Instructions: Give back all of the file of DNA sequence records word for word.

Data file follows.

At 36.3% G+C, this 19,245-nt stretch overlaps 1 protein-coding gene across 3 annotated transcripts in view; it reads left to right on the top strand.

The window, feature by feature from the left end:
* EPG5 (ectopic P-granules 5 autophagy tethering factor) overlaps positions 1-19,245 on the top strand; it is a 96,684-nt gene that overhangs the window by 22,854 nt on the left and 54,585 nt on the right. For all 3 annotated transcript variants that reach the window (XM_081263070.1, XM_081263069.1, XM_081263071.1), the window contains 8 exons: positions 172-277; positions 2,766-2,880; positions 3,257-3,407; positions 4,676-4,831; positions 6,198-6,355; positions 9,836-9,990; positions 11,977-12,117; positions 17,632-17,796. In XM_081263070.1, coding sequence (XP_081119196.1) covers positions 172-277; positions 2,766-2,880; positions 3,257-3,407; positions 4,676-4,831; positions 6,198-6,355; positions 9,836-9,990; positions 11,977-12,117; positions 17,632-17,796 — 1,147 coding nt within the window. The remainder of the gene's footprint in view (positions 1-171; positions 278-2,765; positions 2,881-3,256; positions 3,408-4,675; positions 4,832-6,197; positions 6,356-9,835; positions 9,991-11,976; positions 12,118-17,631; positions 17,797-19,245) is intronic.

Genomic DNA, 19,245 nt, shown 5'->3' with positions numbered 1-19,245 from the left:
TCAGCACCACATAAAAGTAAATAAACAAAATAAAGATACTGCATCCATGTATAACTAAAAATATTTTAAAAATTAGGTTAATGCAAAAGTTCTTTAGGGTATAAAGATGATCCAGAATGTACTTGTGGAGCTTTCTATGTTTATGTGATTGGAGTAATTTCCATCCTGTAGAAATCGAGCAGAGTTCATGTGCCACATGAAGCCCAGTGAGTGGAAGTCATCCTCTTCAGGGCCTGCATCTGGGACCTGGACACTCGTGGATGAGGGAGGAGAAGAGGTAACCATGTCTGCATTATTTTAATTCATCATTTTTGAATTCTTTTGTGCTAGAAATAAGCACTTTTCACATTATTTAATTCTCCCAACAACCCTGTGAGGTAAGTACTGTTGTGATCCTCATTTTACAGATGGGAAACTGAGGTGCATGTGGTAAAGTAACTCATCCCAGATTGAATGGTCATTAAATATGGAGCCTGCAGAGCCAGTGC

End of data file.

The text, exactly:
At 36.3% G+C, this 19,245-nt stretch overlaps 1 protein-coding gene across 3 annotated transcripts in view; it reads left to right on the top strand.

The window, feature by feature from the left end:
* EPG5 (ectopic P-granules 5 autophagy tethering factor) overlaps positions 1-19,245 on the top strand; it is a 96,684-nt gene that overhangs the window by 22,854 nt on the left and 54,585 nt on the right. For all 3 annotated transcript variants that reach the window (XM_081263070.1, XM_081263069.1, XM_081263071.1), the window contains 8 exons: positions 172-277; positions 2,766-2,880; positions 3,257-3,407; positions 4,676-4,831; positions 6,198-6,355; positions 9,836-9,990; positions 11,977-12,117; positions 17,632-17,796. In XM_081263070.1, coding sequence (XP_081119196.1) covers positions 172-277; positions 2,766-2,880; positions 3,257-3,407; positions 4,676-4,831; positions 6,198-6,355; positions 9,836-9,990; positions 11,977-12,117; positions 17,632-17,796 — 1,147 coding nt within the window. The remainder of the gene's footprint in view (positions 1-171; positions 278-2,765; positions 2,881-3,256; positions 3,408-4,675; positions 4,832-6,197; positions 6,356-9,835; positions 9,991-11,976; positions 12,118-17,631; positions 17,797-19,245) is intronic.

Genomic DNA, 19,245 nt, shown 5'->3' with positions numbered 1-19,245 from the left:
TCAGCACCACATAAAAGTAAATAAACAAAATAAAGATACTGCATCCATGTATAACTAAAAATATTTTAAAAATTAGGTTAATGCAAAAGTTCTTTAGGGTATAAAGATGATCCAGAATGTACTTGTGGAGCTTTCTATGTTTATGTGATTGGAGTAATTTCCATCCTGTAGAAATCGAGCAGAGTTCATGTGCCACATGAAGCCCAGTGAGTGGAAGTCATCCTCTTCAGGGCCTGCATCTGGGACCTGGACACTCGTGGATGAGGGAGGAGAAGAGGTAACCATGTCTGCATTATTTTAATTCATCATTTTTGAATTCTTTTGTGCTAGAAATAAGCACTTTTCACATTATTTAATTCTCCCAACAACCCTGTGAGGTAAGTACTGTTGTGATCCTCATTTTACAGATGGGAAACTGAGGTGCATGTGGTAAAGTAACTCATCCCAGATTGAATGGTCATTAAATATGGAGCCTGCAGAGCCAGTGC